Anchorage resident Jennifer Spencer applied for Medicaid in December. Under Medicaid rules, she was supposed to know whether she was eligible within 30 days. The wait is 90 days for people who are applying for a disability determination.
Spencer is a social work student at University of Alaska Anchorage. She didn’t realize a long wait was unusual, but through a training program she learned about the Medicaid backlog.
“And so when I found out about it, I started talking more about it among my peers at school and people had similar stories,” Spencer said. “And I was just, like, ‘Wow, this is really like an issue, but no one’s talking about it, because they don’t know who’s going through it.’”
She filed a class-action lawsuit, with the help of the Northern Justice Project. The lawsuit cites state records that show at least one in three applications haven’t been processed in time for the past five years.
Spencer has asthma. She’s concerned that Alaskans who are sick aren’t getting the health care they need.
“And that’s the reason why this lawsuit is taking place,” Spencer said. “Because so many other people who have ongoing health issues who have applied, they’re not receiving the things they really need.”
Twenty-nine percent of Alaskans — or 213,436 people as of April 1 — are covered by Medicaid and Denali KidCare.
The state has had a backlog stretching back to before when former Gov. Bill Walker expanded Medicaid eligibility in 2015. But the backlog grew after the expansion. In June, more than 15,000 applications had been waiting more than four months.
Division of Public Assistance Director Shawnda O’Brien said the backlog has been shrinking recently. There’s been a large decrease in the past month, from 9,479 applications waiting to be processed on March 1 to 5,935 on April 1.
This year’s budget added funding for 20 more workers to process applications. But while some of these positions have been filled, O’Brien said the money also allowed for more overtime for long-time workers.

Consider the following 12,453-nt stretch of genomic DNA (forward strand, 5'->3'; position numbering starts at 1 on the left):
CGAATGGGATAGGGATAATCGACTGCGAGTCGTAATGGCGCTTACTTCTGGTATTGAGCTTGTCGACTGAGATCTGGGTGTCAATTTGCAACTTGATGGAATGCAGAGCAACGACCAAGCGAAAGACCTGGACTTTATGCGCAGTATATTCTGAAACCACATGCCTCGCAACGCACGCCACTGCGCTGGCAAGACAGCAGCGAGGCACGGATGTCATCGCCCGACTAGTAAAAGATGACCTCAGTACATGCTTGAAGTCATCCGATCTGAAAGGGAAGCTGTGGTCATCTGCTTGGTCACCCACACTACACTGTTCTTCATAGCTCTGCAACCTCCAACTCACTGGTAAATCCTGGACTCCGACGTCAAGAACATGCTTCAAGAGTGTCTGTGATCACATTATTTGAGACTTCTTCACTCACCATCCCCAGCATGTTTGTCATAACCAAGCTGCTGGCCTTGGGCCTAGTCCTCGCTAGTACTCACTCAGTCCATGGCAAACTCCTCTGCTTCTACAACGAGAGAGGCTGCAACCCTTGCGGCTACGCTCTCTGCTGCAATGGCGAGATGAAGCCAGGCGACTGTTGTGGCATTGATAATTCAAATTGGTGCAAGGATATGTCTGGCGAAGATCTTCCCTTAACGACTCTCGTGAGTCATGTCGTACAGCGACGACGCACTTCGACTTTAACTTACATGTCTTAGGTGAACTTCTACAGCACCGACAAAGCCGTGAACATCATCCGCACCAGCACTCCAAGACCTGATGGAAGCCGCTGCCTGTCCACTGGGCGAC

“The staff that we have on board have really made tremendous progress in just addressing the backlog issues through overtime,” she said.
O’Brien said the state’s goal is to eliminate the backlog. But it may grow in July. That’s when social service benefit reductions proposed by Gov. Mike Dunleavy would take effect, which will require state workers to recheck the eligibility of residents for public assistance programs.
“I can’t really speculate on exactly when we might be able to say successfully that we are out of backlog, but I do think that, given the amount of progress that’s been being made, it’s inevitable that will happen within the next year,” O’Brien said.
James Davis with the Anchorage-based Northern Justice Project is Spencer’s attorney for the class-action suit. The firm focuses on representing low- to middle-income Alaskans in complex lawsuits against the state and federal governments and large corporations.
“The state’s known about this for years,” Davis said. “There’s been much wringing of hands. But the state hasn’t been able to do the simple thing, which is to clear up the backlog.”
Spencer, the plaintiff, said that when she gets her social work degree, she wants to work with homeless people in a hospital or other setting. And she hopes that her lawsuit will ensure that future clients received health care in a timely manner.